With summer fun comes exposure to insect bites and bee stings. Most bites do not result in significant problems, but there are a few things to look out for. First, if your child is stung by a bee, you want to be sure that the stinger is not left behind (wasps and hornets do not leave a stinger, only bees). If the stinger is visible, scrape the area horizontally with a credit card of your fingernail to remove it. A serious allergy (anaphylaxis) to a bee sting would result in symptoms such as: hives on the skin, difficulty breathing, lip or throat swelling or fainting. If any of these symptoms arise, seek medical attention immediately. If your child has a known bee allergy, make sure they have access to an Epi-Pen at all times.
Most bites and stings are best treated by keeping them clean with soap and water, applying a cool compress or ice pack and over the counter itch cream such as Calamine lotion. (Hint: often the Calamine is even more effective if cold so you can keep it in the refrigerator). If a bite appears to be increasing in size, redness or if there is any red streaking away from the bite, you should call your pediatrician to have it looked at.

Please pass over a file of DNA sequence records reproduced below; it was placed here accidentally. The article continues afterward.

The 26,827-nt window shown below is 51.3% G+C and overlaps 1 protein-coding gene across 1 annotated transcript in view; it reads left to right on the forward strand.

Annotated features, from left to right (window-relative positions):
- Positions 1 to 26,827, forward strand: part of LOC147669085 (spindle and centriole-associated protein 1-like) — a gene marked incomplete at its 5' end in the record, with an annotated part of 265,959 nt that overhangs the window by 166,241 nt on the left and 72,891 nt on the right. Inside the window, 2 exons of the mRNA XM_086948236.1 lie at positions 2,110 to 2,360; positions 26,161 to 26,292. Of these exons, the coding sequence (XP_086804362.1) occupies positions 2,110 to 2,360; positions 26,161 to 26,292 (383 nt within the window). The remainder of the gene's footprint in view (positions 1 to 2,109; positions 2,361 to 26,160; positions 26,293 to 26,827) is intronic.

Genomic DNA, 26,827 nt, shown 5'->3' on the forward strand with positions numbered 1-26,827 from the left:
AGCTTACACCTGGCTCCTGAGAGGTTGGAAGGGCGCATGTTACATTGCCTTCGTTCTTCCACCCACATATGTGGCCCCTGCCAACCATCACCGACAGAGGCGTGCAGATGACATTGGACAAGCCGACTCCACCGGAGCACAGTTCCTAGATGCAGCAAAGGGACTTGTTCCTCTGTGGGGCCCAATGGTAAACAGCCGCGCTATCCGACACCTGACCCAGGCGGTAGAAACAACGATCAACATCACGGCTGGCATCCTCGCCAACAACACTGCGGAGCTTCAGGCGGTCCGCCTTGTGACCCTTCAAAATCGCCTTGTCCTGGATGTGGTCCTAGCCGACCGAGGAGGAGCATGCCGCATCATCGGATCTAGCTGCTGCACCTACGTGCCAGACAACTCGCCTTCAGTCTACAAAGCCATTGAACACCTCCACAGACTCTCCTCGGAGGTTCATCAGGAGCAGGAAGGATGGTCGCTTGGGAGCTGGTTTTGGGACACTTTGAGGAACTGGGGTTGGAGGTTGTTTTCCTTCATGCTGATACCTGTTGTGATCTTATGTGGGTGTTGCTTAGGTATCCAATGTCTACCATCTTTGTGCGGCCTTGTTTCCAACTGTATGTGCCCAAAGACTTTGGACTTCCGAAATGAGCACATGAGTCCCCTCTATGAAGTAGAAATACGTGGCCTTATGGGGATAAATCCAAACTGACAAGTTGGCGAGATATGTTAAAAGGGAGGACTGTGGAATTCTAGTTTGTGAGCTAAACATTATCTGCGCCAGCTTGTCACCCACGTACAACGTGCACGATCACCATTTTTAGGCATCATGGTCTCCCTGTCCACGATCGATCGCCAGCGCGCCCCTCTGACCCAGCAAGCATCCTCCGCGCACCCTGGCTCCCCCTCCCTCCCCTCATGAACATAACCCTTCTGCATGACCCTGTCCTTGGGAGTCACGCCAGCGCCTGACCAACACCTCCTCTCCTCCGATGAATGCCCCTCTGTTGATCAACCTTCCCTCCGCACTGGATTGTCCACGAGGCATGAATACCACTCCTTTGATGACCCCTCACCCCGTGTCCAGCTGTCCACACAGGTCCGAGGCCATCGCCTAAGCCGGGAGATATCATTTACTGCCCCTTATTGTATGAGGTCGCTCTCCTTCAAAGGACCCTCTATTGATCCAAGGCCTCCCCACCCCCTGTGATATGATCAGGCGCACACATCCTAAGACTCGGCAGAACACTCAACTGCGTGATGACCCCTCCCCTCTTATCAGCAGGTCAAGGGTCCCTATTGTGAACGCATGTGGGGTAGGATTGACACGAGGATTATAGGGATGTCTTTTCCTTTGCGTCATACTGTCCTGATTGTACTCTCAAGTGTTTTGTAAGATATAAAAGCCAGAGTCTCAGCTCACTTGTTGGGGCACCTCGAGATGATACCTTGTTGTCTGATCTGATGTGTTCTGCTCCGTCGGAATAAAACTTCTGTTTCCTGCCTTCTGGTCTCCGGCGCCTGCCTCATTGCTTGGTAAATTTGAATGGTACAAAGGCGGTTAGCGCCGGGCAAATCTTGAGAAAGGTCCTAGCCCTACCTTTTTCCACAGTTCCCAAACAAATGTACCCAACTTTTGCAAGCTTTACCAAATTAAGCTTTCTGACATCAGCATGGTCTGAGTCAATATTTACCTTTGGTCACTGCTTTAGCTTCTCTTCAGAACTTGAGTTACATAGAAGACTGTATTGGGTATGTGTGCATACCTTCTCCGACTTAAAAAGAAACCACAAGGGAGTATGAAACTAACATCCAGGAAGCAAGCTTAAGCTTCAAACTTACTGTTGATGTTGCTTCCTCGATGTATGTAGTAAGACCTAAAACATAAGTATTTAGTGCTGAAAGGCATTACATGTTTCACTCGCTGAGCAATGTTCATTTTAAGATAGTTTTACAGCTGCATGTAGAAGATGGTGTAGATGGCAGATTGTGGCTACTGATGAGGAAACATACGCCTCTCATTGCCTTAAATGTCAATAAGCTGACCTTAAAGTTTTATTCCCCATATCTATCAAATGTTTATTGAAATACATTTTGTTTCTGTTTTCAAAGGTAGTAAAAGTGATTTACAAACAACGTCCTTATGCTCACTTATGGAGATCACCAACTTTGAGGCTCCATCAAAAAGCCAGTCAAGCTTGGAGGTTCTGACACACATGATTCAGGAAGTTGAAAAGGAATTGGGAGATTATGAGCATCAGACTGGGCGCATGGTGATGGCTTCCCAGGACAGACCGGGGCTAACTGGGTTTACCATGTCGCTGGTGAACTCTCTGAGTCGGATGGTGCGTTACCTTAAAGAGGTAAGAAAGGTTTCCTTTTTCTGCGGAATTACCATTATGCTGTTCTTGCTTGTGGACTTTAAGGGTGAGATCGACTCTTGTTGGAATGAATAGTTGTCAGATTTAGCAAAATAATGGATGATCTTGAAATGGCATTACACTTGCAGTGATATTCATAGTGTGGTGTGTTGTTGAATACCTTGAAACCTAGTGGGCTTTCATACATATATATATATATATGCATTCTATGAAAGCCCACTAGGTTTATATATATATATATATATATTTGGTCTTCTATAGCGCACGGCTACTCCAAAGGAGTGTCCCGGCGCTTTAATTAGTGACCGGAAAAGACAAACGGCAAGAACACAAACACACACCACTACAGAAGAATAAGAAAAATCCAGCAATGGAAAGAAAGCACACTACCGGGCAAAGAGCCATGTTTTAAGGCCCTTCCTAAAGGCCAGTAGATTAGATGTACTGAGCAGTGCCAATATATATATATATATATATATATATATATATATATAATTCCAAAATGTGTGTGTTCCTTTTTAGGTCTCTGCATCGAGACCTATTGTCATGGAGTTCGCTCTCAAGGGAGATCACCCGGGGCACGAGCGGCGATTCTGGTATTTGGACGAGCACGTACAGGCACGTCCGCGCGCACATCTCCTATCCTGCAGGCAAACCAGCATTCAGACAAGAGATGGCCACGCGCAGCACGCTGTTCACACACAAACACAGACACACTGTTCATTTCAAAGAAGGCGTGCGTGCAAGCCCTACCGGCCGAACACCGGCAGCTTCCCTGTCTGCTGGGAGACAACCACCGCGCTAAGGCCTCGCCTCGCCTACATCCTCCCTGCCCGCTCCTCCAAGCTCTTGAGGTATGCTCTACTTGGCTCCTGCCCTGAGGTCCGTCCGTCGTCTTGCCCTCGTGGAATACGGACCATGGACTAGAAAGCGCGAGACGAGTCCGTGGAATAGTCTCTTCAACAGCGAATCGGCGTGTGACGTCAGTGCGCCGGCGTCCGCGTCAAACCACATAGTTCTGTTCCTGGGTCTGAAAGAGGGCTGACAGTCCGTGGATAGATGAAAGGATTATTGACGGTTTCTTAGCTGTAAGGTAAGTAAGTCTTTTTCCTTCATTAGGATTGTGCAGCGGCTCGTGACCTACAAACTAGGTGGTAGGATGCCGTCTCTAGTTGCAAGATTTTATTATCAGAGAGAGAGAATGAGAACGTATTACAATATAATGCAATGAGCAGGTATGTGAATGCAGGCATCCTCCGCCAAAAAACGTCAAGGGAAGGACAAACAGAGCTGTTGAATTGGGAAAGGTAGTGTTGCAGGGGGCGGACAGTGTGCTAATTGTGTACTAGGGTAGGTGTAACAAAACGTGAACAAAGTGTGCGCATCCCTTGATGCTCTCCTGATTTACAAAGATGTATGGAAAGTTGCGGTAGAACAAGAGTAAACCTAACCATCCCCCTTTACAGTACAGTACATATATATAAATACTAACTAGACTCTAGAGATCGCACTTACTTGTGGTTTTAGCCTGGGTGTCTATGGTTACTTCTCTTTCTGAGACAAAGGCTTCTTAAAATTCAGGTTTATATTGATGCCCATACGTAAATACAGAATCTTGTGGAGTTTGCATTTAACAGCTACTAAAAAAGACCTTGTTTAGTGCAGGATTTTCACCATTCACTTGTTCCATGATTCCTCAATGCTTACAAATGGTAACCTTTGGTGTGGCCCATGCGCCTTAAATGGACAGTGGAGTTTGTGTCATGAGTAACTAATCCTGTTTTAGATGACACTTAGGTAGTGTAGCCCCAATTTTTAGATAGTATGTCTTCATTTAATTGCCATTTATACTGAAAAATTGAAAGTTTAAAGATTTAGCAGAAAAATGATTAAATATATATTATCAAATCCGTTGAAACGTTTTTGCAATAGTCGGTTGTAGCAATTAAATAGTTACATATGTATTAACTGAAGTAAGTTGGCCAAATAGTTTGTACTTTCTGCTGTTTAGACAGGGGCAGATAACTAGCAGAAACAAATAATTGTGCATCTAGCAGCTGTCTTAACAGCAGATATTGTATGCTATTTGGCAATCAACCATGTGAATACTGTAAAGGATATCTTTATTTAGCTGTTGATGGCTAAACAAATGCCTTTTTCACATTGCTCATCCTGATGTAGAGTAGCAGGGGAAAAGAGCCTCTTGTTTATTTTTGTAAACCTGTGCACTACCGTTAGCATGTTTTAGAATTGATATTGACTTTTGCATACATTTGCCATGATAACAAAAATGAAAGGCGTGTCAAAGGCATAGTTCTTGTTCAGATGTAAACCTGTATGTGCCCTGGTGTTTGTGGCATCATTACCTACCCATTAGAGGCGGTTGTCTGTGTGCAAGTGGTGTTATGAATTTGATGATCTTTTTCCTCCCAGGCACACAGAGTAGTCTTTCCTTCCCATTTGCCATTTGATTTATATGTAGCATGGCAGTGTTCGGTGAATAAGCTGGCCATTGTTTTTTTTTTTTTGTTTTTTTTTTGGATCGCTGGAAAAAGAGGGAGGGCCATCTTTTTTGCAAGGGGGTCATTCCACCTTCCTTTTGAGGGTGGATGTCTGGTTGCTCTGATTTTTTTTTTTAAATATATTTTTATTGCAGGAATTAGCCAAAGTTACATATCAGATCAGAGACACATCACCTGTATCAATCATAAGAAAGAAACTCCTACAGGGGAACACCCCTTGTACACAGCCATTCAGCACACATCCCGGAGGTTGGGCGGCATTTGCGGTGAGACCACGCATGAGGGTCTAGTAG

Prevention is always a good strategy (albeit difficult to achieve in the Virginia Summer) but consider applying insect repellant. Be sure to avoid combination sunscreen/insect repellant products as sunscreen needs to be continuously reapplied throughout the day and the insect repellant is not intended to be reapplied. The American Academy of Pediatrics (AAP) recommends DEET 10-30% for children over 2 months of age. Ten percent DEET provides protection for about 2 hours and 30% DEET lasts for about 5 hours – choose the lowest concentration that will provide the required length of coverage.
Paige Perriello, MD FAAP
Pediatric Associates of Charlottesville